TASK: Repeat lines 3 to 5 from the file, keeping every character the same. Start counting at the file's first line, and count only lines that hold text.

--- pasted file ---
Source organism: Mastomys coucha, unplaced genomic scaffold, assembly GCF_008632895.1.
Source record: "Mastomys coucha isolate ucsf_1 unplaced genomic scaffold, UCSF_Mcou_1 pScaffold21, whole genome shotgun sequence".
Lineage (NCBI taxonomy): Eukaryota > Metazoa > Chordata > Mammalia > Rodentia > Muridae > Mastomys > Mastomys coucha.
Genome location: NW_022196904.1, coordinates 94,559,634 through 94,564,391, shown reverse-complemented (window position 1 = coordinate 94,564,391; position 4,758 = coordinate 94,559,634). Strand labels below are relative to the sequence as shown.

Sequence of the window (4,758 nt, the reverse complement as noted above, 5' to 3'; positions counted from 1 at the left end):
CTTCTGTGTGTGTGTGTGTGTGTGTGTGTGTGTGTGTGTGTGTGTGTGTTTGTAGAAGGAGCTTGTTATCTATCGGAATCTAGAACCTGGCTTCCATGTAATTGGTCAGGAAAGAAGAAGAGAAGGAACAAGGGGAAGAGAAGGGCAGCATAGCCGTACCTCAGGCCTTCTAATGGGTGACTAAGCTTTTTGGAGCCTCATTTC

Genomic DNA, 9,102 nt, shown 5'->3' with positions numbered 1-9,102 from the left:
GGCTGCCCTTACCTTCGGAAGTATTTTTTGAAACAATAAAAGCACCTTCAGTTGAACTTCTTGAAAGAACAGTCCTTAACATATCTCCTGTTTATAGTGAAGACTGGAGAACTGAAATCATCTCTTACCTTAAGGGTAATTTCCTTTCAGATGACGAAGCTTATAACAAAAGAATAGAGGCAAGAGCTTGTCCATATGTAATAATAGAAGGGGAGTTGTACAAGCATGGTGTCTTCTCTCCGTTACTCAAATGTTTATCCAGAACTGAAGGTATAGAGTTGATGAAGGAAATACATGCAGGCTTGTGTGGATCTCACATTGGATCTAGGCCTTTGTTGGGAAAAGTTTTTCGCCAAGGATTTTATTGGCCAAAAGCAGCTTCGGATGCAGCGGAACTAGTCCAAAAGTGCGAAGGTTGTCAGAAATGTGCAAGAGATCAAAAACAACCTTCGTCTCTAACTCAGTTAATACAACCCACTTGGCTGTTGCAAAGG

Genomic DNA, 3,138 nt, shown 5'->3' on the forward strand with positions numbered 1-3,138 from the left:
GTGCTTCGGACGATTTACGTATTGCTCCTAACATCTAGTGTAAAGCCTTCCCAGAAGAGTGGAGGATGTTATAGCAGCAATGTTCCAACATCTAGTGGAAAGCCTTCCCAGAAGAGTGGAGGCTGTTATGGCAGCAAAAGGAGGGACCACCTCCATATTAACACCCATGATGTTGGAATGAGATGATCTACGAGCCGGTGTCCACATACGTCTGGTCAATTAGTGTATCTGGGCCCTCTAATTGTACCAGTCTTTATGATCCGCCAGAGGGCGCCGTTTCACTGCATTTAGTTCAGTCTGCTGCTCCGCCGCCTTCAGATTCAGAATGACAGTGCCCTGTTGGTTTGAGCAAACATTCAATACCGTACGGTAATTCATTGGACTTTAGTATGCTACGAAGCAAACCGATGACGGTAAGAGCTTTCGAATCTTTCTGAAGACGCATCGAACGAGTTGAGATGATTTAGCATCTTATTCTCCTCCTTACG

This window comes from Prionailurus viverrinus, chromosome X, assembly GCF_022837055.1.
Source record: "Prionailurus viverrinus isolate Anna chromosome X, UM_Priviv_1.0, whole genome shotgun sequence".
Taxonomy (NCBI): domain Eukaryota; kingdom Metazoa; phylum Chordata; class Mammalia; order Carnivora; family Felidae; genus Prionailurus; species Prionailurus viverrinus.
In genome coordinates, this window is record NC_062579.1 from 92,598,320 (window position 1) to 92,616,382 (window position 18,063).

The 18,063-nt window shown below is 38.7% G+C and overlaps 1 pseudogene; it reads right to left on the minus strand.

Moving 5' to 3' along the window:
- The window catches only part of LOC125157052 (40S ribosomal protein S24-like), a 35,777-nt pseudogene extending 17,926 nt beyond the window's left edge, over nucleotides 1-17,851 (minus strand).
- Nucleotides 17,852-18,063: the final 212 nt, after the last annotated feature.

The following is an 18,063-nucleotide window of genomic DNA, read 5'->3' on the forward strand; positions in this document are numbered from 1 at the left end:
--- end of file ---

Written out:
Lineage (NCBI taxonomy): Eukaryota > Metazoa > Chordata > Mammalia > Rodentia > Muridae > Mastomys > Mastomys coucha.
Genome location: NW_022196904.1, coordinates 94,559,634 through 94,564,391, shown reverse-complemented (window position 1 = coordinate 94,564,391; position 4,758 = coordinate 94,559,634). Strand labels below are relative to the sequence as shown.

Sequence of the window (4,758 nt, the reverse complement as noted above, 5' to 3'; positions counted from 1 at the left end):